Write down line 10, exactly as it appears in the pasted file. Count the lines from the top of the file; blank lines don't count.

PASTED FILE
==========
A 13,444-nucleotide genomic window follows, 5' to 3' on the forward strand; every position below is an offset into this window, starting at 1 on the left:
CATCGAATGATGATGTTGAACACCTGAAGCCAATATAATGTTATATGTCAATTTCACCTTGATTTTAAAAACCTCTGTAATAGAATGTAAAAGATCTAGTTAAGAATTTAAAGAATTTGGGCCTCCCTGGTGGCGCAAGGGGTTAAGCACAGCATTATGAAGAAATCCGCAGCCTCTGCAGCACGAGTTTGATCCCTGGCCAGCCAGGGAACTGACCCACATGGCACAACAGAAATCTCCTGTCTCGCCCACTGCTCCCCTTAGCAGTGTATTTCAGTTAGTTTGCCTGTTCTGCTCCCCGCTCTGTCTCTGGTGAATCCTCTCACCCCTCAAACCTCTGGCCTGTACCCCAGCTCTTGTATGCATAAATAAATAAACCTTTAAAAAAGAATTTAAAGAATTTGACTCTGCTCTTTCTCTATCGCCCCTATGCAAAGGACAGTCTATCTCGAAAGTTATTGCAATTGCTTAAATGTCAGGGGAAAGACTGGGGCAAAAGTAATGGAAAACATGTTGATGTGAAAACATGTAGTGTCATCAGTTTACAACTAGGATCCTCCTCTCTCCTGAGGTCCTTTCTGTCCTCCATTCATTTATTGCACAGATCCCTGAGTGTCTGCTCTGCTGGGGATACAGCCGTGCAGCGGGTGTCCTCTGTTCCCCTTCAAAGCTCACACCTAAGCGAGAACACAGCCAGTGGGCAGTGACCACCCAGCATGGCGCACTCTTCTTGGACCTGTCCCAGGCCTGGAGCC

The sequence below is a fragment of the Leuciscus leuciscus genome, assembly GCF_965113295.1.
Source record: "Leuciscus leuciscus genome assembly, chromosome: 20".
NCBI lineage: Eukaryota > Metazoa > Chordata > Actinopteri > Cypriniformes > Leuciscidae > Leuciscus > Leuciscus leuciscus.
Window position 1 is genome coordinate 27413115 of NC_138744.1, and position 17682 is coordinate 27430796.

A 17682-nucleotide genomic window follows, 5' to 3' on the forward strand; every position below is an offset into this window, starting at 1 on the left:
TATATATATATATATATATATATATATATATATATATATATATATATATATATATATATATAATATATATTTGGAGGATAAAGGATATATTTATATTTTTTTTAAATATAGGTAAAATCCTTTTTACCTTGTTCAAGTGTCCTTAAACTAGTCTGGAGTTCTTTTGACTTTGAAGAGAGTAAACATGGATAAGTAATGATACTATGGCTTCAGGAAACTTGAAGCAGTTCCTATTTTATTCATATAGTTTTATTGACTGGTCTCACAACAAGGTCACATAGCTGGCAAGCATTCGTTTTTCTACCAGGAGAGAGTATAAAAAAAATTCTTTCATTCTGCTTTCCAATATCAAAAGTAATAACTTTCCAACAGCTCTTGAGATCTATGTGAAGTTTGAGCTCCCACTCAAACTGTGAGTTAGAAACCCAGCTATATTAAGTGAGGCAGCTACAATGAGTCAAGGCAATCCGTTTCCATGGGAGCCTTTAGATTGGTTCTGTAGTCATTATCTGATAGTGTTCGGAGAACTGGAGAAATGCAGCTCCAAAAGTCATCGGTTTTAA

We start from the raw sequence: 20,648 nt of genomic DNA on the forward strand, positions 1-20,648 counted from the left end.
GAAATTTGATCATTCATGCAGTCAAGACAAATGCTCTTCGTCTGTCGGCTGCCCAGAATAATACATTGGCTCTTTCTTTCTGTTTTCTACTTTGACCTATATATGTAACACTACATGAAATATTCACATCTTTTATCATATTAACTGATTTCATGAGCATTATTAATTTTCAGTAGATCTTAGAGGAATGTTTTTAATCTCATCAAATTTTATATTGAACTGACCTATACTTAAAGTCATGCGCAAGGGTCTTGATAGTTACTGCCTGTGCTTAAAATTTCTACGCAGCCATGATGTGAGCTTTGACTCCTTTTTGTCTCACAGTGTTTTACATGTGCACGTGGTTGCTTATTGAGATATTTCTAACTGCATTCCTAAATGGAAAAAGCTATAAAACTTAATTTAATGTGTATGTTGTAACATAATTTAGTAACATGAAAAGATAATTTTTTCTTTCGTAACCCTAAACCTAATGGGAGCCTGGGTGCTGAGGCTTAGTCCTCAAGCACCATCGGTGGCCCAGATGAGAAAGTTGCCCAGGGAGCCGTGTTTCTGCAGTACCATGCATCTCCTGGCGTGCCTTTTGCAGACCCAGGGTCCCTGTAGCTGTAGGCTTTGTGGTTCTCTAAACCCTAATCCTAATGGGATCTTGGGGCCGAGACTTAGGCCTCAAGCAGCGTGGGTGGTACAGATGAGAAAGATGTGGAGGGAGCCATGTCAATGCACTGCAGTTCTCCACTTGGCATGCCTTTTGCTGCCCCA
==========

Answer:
GAAATTTGATCATTCATGCAGTCAAGACAAATGCTCTTCGTCTGTCGGCTGCCCAGAATAATACATTGGCTCTTTCTTTCTGTTTTCTACTTTGACCTATATATGTAACACTACATGAAATATTCACATCTTTTATCATATTAACTGATTTCATGAGCATTATTAATTTTCAGTAGATCTTAGAGGAATGTTTTTAATCTCATCAAATTTTATATTGAACTGACCTATACTTAAAGTCATGCGCAAGGGTCTTGATAGTTACTGCCTGTGCTTAAAATTTCTACGCAGCCATGATGTGAGCTTTGACTCCTTTTTGTCTCACAGTGTTTTACATGTGCACGTGGTTGCTTATTGAGATATTTCTAACTGCATTCCTAAATGGAAAAAGCTATAAAACTTAATTTAATGTGTATGTTGTAACATAATTTAGTAACATGAAAAGATAATTTTTTCTTTCGTAACCCTAAACCTAATGGGAGCCTGGGTGCTGAGGCTTAGTCCTCAAGCACCATCGGTGGCCCAGATGAGAAAGTTGCCCAGGGAGCCGTGTTTCTGCAGTACCATGCATCTCCTGGCGTGCCTTTTGCAGACCCAGGGTCCCTGTAGCTGTAGGCTTTGTGGTTCTCTAAACCCTAATCCTAATGGGATCTTGGGGCCGAGACTTAGGCCTCAAGCAGCGTGGGTGGTACAGATGAGAAAGATGTGGAGGGAGCCATGTCAATGCACTGCAGTTCTCCACTTGGCATGCCTTTTGCTGCCCCA